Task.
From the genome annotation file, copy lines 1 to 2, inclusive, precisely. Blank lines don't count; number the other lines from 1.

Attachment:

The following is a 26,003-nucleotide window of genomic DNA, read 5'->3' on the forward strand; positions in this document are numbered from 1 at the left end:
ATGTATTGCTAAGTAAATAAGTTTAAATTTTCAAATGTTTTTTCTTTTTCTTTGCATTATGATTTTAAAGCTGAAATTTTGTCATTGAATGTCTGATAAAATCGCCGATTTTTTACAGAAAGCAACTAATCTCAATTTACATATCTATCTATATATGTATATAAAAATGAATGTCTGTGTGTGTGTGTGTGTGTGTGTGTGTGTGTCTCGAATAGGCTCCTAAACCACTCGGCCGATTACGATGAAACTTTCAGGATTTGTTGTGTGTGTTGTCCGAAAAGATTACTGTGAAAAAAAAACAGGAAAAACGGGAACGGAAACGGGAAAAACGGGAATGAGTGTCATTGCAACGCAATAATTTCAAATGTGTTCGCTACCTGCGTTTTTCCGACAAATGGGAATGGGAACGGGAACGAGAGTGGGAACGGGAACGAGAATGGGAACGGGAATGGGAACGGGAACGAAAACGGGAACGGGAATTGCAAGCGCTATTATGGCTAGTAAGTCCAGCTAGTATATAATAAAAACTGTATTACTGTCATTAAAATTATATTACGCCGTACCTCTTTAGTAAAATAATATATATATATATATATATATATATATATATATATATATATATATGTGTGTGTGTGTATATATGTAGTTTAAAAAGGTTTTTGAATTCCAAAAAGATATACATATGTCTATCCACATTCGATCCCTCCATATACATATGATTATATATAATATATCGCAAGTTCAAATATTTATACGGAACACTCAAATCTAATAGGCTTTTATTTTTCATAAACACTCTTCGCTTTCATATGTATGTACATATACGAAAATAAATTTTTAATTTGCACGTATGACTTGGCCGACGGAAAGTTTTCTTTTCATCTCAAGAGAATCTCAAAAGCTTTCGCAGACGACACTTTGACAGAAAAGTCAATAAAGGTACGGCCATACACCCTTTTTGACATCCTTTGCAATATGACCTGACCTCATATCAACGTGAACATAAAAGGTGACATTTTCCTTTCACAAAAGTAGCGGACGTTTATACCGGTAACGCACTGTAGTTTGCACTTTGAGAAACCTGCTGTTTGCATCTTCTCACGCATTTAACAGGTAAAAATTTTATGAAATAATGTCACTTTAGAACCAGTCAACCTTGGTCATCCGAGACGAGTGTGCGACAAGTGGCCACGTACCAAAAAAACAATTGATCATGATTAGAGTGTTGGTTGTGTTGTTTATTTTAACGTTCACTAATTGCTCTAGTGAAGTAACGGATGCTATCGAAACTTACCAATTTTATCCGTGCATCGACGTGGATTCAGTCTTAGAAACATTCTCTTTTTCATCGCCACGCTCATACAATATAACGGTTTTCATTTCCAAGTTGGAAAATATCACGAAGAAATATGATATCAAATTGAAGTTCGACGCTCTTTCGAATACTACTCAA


The following is a 26,003-nucleotide window of genomic DNA, read 5'->3' on the forward strand; positions in this document are numbered from 1 at the left end:
ATGTATTGCTAAGTAAATAAGTTTAAATTTTCAAATGTTTTTTCTTTTTCTTTGCATTATGATTTTAAAGCTGAAATTTTGTCATTGAATGTCTGATAAAATCGCCGATTTTTTACAGAAAGCAACTAATCTCAATTTACATATCTATCTATATATGTATATAAAAATGAATGTCTGTGTGTGTGTGTGTGTGTGTGTGTGTGTGTCTCGAATAGGCTCCTAAACCACTCGGCCGATTACGATGAAACTTTCAGGATTTGTTGTGTGTGTTGTCCGAAAAGATTACTGTGAAAAAAAAACAGGAAAAACGGGAACGGAAACGGGAAAAACGGGAATGAGTGTCATTGCAACGCAATAATTTCAAATGTGTTCGCTACCTGCGTTTTTCCGACAAATGGGAATGGGAACGGGAACGAGAGTGGGAACGGGAACGAGAATGGGAACGGGAATGGGAACGGGAACGAAAACGGGAACGGGAATTGCAAGCGCTATTATGGCTAGTAAGTCCAGCTAGTATATAATAAAAACTGTATTACTGTCATTAAAATTATATTACGCCGTACCTCTTTAGTAAAATAATATATATATATATATATATATATATATATATATATATATATATATGTGTGTGTGTGTATATATGTAGTTTAAAAAGGTTTTTGAATTCCAAAAAGATATACATATGTCTATCCACATTCGATCCCTCCATATACATATGATTATATATAATATATCGCAAGTTCAAATATTTATACGGAACACTCAAATCTAATAGGCTTTTATTTTTCATAAACACTCTTCGCTTTCATATGTATGTACATATACGAAAATAAATTTTTAATTTGCACGTATGACTTGGCCGACGGAAAGTTTTCTTTTCATCTCAAGAGAATCTCAAAAGCTTTCGCAGACGACACTTTGACAGAAAAGTCAATAAAGGTACGGCCATACACCCTTTTTGACATCCTTTGCAATATGACCTGACCTCATATCAACGTGAACATAAAAGGTGACATTTTCCTTTCACAAAAGTAGCGGACGTTTATACCGGTAACGCACTGTAGTTTGCACTTTGAGAAACCTGCTGTTTGCATCTTCTCACGCATTTAACAGGTAAAAATTTTATGAAATAATGTCACTTTAGAACCAGTCAACCTTGGTCATCCGAGACGAGTGTGCGACAAGTGGCCACGTACCAAAAAAACAATTGATCATGATTAGAGTGTTGGTTGTGTTGTTTATTTTAACGTTCACTAATTGCTCTAGTGAAGTAACGGATGCTATCGAAACTTACCAATTTTATCCGTGCATCGACGTGGATTCAGTCTTAGAAACATTCTCTTTTTCATCGCCACGCTCATACAATATAACGGTTTTCATTTCCAAGTTGGAAAATATCACGAAGAAATATGATATCAAATTGAAGTTCGACGCTCTTTCGAATACTACTCAA